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Simplify the following expression: (–3x^–1y^2)^2 I can either take care of the squaring outside, and then simplify inside, or else I can simplify inside, and then take the square through. Either way, I'll get the same answer; to prove this, I'll show both ways. I can either take care of the squaring outside, and then simplify inside, or else I can simplify inside, and then take the square through. Either way, I'll get the same answer; to prove this, I'll show both ways. simplifying firstsquaring first

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Simplify the following expression: (–5x^–2y)(–2x^–3y^2) Again, I can work either of two ways: multiply first and then handle the negative exponents, or else handle the exponents and then multiply the resulting fractions. I'll show both ways. multiplying first/doing the exponents first Neither solution method is "better" or "worse" than the other. The way you work the problem will be a matter of taste or happenstance, so just do whatever works better for you.

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Simplify the following expression: The negative exponent is only on the x, not on the 2, so I only move the variable:

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Simplify the following expression: The "minus" on the 2 says to move the variable; the "minus" on the 6 says that the 6 is negative. Warning: These two "minus" signs mean entirely different things, and should not be confused. I have to move the variable; I should not move the 6.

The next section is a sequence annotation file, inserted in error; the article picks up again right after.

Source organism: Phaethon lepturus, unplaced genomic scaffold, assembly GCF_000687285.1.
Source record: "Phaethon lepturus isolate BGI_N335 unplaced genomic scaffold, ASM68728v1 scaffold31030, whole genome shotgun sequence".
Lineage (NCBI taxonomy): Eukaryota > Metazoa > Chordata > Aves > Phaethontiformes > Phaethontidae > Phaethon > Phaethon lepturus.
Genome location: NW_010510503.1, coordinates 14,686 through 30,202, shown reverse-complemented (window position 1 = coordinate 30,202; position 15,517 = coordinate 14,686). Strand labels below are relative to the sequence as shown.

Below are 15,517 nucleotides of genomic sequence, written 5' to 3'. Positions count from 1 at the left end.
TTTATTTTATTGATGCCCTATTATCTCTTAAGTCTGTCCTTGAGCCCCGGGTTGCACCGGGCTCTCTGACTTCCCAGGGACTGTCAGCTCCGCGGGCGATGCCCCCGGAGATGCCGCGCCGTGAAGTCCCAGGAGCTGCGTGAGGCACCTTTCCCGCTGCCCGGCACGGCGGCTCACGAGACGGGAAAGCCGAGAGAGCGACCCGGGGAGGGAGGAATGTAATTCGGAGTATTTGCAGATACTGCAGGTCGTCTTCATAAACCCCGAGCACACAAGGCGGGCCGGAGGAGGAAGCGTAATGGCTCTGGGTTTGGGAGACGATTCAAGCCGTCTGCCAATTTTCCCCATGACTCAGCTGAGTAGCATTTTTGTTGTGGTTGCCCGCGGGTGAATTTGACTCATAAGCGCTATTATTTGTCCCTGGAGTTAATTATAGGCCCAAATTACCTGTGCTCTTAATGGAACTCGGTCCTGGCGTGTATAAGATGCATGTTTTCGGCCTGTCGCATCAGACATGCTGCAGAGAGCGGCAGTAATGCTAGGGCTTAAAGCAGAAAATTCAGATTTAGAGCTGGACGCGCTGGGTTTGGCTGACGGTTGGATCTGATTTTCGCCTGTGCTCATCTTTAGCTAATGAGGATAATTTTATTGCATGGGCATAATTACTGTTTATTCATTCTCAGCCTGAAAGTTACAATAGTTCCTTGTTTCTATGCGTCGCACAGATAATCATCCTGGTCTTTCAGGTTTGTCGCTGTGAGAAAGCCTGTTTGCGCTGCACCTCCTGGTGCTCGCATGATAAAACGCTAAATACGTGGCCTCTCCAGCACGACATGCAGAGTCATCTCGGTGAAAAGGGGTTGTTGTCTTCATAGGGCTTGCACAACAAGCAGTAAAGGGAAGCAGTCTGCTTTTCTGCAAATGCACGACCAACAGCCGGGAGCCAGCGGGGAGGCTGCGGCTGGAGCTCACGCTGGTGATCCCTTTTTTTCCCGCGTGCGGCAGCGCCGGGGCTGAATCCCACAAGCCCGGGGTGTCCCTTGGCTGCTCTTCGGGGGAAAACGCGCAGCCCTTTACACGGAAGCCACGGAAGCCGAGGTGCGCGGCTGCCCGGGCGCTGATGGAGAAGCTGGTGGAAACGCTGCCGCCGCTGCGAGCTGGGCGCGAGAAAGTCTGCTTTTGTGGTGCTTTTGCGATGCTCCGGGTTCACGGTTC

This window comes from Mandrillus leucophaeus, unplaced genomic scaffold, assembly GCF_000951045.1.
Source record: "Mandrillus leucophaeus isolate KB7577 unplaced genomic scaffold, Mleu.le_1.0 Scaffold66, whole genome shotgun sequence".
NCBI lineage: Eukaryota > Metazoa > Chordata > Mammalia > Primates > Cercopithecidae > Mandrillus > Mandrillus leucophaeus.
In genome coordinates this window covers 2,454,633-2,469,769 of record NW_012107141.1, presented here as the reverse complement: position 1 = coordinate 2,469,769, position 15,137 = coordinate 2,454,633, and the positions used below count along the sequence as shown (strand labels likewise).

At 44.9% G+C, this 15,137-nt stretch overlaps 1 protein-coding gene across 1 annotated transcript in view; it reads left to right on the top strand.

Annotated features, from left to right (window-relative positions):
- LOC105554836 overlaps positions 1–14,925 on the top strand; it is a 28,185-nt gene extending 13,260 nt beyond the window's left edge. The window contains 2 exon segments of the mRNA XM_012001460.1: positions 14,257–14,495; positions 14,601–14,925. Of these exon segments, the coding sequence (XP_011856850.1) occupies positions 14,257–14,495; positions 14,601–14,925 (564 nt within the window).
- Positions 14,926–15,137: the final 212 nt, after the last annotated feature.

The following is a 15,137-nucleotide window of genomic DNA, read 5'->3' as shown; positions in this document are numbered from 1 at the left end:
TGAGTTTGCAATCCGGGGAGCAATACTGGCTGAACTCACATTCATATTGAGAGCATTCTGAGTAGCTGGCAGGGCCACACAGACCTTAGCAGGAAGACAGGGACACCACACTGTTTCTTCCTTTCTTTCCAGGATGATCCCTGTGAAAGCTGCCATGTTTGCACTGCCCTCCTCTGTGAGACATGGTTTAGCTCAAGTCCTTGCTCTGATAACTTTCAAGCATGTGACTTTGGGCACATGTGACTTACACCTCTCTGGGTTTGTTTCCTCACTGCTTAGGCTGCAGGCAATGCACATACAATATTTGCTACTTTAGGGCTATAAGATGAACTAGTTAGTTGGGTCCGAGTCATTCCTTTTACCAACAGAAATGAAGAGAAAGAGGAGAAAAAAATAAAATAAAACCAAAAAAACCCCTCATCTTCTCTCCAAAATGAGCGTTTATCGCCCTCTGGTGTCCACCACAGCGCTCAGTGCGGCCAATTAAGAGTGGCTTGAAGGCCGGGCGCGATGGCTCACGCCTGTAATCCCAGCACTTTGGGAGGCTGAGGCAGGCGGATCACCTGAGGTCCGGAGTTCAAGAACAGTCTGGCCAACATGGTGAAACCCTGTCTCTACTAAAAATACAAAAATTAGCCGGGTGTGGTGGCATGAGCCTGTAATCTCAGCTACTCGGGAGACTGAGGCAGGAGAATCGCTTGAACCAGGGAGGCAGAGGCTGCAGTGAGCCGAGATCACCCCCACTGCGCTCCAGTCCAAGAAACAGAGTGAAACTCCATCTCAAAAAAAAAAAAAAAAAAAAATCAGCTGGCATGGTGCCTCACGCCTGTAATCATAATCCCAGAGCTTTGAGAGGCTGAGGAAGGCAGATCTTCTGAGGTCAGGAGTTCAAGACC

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Simplifying Expressions with Exponents: Complicated Examples Simplifying Expressions with Exponents: Complicated Examples

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Simplify the following expression: Before I can cancel anything off, I need to simplify that top parentheses, because it has a negative exponent on it. I can't cancel off, say, the a's, because that a4 isn't really on top. I can either move the whole parentheses down, square, and then simplify, or I can take the negative-square through first.

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Simplify the following expression: This is a special case. The negative exponent says that whatever is on top should go underneath, and whatever is underneath should go on top. So I'll just flip the fraction (remembering to change the power from a negative to a positive), and simplify from there. Warning: This only works if the negative exponent is on the whole fraction.

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Simplify the following expression: flip inside, simplify, negative cube, flip, and simplify: flip inside, simplify, flip the fraction, and cube: flip the fraction, simplify inside, cube, flip the negative exponents, and simplify: flip the fraction, flip the negative exponents, simplify, and cube: